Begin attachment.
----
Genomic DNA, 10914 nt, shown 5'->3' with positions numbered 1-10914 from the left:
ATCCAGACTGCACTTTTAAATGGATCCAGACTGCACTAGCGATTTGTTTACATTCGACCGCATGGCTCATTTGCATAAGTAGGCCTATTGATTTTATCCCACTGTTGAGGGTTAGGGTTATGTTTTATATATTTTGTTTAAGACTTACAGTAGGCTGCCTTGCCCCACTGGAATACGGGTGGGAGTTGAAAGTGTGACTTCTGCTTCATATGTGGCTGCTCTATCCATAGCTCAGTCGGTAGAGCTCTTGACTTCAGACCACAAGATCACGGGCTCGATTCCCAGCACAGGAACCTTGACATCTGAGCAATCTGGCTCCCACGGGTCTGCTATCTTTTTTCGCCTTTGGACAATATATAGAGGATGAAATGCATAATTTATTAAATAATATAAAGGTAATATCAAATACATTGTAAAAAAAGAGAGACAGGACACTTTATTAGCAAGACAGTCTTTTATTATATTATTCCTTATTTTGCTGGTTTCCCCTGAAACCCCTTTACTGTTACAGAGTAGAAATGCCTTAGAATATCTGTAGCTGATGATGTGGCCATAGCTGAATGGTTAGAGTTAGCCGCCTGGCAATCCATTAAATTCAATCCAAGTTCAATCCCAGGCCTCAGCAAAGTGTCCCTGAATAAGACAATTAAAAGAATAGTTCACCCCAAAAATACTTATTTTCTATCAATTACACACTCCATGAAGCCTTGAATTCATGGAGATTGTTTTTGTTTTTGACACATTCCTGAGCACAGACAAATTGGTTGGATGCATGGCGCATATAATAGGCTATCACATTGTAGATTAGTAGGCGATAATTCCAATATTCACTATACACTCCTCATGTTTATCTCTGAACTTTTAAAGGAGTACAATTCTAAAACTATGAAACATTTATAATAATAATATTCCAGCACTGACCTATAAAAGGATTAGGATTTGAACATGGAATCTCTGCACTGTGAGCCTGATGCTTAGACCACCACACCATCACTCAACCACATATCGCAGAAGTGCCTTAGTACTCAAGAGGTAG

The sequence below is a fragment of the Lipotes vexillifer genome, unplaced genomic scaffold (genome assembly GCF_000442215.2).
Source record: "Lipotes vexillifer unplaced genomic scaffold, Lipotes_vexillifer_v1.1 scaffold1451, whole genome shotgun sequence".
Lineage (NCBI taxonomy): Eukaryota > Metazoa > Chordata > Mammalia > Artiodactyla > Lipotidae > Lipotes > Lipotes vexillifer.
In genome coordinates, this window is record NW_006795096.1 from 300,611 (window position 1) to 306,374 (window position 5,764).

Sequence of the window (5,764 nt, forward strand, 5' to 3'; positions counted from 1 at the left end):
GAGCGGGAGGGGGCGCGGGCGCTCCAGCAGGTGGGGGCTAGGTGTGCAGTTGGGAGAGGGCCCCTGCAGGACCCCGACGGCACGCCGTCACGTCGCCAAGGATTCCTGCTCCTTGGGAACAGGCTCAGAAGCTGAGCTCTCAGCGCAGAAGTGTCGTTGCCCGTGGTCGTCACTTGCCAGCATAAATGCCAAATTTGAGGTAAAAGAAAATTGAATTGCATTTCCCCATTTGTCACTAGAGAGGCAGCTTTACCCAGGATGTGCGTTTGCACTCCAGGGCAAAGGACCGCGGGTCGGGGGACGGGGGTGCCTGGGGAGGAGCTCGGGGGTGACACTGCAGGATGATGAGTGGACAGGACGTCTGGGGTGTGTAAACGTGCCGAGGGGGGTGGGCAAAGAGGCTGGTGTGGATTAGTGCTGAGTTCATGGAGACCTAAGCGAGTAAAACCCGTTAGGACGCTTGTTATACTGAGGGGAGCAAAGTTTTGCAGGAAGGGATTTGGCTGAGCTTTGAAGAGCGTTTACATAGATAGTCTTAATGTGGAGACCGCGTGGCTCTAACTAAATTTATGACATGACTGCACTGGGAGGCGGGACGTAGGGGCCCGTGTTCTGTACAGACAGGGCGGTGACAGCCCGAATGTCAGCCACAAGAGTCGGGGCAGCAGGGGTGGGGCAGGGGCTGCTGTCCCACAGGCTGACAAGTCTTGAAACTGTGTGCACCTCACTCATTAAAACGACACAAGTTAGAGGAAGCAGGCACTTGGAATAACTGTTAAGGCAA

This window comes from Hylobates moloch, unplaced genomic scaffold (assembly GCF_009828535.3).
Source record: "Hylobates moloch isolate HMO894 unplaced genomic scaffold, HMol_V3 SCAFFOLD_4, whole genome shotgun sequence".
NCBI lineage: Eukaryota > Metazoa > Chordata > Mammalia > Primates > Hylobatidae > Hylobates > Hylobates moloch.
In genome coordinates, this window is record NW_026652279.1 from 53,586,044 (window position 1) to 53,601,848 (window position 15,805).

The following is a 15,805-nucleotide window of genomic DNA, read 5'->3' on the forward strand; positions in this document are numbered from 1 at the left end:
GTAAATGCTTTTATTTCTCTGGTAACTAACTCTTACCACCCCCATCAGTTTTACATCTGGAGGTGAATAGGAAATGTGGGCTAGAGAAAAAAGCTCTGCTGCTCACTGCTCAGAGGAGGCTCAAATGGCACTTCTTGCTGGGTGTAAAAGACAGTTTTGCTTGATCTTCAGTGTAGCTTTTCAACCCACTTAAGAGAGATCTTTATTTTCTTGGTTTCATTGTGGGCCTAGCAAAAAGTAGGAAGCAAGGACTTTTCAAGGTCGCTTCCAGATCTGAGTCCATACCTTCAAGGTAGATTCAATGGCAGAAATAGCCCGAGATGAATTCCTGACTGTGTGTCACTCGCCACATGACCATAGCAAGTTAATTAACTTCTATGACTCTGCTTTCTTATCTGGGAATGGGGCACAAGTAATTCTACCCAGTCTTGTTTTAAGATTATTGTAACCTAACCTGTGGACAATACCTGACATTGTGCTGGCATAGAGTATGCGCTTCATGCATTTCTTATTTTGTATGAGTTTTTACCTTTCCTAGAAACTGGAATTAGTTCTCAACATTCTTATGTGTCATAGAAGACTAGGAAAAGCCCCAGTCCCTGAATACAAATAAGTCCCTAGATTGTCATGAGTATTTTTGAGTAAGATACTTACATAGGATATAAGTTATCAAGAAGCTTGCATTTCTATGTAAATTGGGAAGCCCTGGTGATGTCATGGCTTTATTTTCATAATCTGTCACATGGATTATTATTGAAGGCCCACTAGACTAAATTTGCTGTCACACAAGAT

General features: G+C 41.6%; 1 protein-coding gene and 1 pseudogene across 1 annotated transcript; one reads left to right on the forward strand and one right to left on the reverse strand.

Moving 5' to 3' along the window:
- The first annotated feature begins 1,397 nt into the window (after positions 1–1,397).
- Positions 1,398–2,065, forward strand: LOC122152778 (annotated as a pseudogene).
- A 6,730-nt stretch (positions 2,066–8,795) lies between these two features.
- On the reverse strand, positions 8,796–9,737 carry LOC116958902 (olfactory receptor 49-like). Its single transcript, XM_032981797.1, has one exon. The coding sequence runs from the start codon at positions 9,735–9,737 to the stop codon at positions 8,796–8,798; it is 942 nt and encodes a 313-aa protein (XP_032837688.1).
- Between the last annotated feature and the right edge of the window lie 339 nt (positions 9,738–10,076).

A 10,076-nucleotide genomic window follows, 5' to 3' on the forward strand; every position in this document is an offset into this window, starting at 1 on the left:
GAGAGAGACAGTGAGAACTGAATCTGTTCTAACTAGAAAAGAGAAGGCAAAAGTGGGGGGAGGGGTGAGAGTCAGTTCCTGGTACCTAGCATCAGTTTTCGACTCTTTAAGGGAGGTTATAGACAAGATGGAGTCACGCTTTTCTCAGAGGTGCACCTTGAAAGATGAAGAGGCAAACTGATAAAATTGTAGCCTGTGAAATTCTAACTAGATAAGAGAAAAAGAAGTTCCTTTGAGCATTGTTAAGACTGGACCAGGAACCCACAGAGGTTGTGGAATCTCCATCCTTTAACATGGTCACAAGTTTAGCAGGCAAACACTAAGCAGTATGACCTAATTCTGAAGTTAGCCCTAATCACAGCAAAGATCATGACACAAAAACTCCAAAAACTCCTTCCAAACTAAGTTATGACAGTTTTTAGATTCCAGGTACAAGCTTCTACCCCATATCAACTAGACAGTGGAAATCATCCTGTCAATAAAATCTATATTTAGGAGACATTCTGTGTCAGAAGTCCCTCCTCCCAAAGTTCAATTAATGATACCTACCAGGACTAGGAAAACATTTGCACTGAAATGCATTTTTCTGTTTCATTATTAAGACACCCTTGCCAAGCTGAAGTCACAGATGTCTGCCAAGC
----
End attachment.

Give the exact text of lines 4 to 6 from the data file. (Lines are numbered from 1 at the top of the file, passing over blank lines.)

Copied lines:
Source record: "Lipotes vexillifer unplaced genomic scaffold, Lipotes_vexillifer_v1.1 scaffold1451, whole genome shotgun sequence".
Lineage (NCBI taxonomy): Eukaryota > Metazoa > Chordata > Mammalia > Artiodactyla > Lipotidae > Lipotes > Lipotes vexillifer.
In genome coordinates, this window is record NW_006795096.1 from 300,611 (window position 1) to 306,374 (window position 5,764).